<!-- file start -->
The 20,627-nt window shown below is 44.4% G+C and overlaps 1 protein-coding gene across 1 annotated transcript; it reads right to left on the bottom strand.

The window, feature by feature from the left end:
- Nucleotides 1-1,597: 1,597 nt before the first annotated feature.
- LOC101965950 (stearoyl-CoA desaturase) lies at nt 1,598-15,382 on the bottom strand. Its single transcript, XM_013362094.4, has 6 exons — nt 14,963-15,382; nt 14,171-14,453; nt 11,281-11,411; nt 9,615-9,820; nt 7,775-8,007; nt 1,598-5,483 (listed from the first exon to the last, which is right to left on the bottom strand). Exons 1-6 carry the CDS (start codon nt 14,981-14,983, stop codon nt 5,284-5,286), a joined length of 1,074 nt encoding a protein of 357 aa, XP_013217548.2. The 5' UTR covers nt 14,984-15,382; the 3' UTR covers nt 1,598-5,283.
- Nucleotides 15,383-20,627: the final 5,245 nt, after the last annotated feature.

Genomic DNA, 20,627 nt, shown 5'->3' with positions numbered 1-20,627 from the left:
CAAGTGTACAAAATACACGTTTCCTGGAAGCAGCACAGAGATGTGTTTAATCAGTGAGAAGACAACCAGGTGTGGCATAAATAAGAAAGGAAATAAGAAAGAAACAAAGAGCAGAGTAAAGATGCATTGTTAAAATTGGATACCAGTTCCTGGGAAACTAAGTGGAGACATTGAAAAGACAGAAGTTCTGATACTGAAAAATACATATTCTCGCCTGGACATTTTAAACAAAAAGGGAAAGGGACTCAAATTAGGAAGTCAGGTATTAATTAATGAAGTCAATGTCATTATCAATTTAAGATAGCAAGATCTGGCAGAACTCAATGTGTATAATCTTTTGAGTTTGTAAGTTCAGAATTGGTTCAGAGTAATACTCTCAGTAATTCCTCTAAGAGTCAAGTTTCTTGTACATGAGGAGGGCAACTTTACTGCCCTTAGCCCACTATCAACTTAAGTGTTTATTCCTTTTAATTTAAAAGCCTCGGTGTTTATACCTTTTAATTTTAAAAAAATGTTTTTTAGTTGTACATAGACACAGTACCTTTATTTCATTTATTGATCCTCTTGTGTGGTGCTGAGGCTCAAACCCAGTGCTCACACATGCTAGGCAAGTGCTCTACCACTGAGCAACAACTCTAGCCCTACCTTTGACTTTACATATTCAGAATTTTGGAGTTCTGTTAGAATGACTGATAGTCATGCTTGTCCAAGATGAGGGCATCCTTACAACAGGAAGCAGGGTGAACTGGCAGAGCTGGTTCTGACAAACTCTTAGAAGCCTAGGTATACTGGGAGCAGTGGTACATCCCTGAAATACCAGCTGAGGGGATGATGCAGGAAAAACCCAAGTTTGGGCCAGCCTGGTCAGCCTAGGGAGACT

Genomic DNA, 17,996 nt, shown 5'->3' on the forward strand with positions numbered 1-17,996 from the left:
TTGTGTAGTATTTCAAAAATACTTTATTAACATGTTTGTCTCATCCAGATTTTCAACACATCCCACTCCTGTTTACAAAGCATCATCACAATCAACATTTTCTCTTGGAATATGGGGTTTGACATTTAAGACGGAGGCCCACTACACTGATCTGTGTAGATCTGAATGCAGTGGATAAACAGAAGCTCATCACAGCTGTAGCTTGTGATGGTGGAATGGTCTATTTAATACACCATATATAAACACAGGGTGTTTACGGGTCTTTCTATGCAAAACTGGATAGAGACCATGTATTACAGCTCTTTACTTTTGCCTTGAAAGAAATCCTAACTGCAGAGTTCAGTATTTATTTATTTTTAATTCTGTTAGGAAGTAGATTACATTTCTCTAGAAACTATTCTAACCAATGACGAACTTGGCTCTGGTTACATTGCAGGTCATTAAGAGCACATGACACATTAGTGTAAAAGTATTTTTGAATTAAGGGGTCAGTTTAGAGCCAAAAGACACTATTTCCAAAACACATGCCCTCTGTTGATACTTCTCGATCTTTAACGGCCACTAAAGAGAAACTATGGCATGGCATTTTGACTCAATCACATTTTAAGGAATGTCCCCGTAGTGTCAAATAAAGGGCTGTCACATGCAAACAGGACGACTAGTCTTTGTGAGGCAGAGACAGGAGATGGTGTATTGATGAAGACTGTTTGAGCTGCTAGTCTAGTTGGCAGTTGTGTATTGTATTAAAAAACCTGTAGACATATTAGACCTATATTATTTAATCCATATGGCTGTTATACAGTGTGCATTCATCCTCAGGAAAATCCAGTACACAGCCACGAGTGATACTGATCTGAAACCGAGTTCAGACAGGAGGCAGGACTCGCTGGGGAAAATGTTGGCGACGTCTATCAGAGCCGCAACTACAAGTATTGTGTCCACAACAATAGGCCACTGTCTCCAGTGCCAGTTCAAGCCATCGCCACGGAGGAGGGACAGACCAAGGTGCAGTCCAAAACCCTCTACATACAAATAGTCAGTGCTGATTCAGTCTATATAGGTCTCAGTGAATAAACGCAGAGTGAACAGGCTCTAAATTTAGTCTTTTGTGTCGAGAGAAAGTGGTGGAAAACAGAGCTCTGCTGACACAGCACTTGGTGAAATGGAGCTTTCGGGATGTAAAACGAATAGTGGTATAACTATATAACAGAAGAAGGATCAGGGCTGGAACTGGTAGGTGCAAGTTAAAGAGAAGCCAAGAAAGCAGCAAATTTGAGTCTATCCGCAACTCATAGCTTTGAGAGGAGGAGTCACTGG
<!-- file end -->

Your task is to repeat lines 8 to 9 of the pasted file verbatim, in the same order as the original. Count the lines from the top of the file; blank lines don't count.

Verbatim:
Genomic DNA, 17,996 nt, shown 5'->3' on the forward strand with positions numbered 1-17,996 from the left:
TTGTGTAGTATTTCAAAAATACTTTATTAACATGTTTGTCTCATCCAGATTTTCAACACATCCCACTCCTGTTTACAAAGCATCATCACAATCAACATTTTCTCTTGGAATATGGGGTTTGACATTTAAGACGGAGGCCCACTACACTGATCTGTGTAGATCTGAATGCAGTGGATAAACAGAAGCTCATCACAGCTGTAGCTTGTGATGGTGGAATGGTCTATTTAATACACCATATATAAACACAGGGTGTTTACGGGTCTTTCTATGCAAAACTGGATAGAGACCATGTATTACAGCTCTTTACTTTTGCCTTGAAAGAAATCCTAACTGCAGAGTTCAGTATTTATTTATTTTTAATTCTGTTAGGAAGTAGATTACATTTCTCTAGAAACTATTCTAACCAATGACGAACTTGGCTCTGGTTACATTGCAGGTCATTAAGAGCACATGACACATTAGTGTAAAAGTATTTTTGAATTAAGGGGTCAGTTTAGAGCCAAAAGACACTATTTCCAAAACACATGCCCTCTGTTGATACTTCTCGATCTTTAACGGCCACTAAAGAGAAACTATGGCATGGCATTTTGACTCAATCACATTTTAAGGAATGTCCCCGTAGTGTCAAATAAAGGGCTGTCACATGCAAACAGGACGACTAGTCTTTGTGAGGCAGAGACAGGAGATGGTGTATTGATGAAGACTGTTTGAGCTGCTAGTCTAGTTGGCAGTTGTGTATTGTATTAAAAAACCTGTAGACATATTAGACCTATATTATTTAATCCATATGGCTGTTATACAGTGTGCATTCATCCTCAGGAAAATCCAGTACACAGCCACGAGTGATACTGATCTGAAACCGAGTTCAGACAGGAGGCAGGACTCGCTGGGGAAAATGTTGGCGACGTCTATCAGAGCCGCAACTACAAGTATTGTGTCCACAACAATAGGCCACTGTCTCCAGTGCCAGTTCAAGCCATCGCCACGGAGGAGGGACAGACCAAGGTGCAGTCCAAAACCCTCTACATACAAATAGTCAGTGCTGATTCAGTCTATATAGGTCTCAGTGAATAAACGCAGAGTGAACAGGCTCTAAATTTAGTCTTTTGTGTCGAGAGAAAGTGGTGGAAAACAGAGCTCTGCTGACACAGCACTTGGTGAAATGGAGCTTTCGGGATGTAAAACGAATAGTGGTATAACTATATAACAGAAGAAGGATCAGGGCTGGAACTGGTAGGTGCAAGTTAAAGAGAAGCCAAGAAAGCAGCAAATTTGAGTCTATCCGCAACTCATAGCTTTGAGAGGAGGAGTCACTGG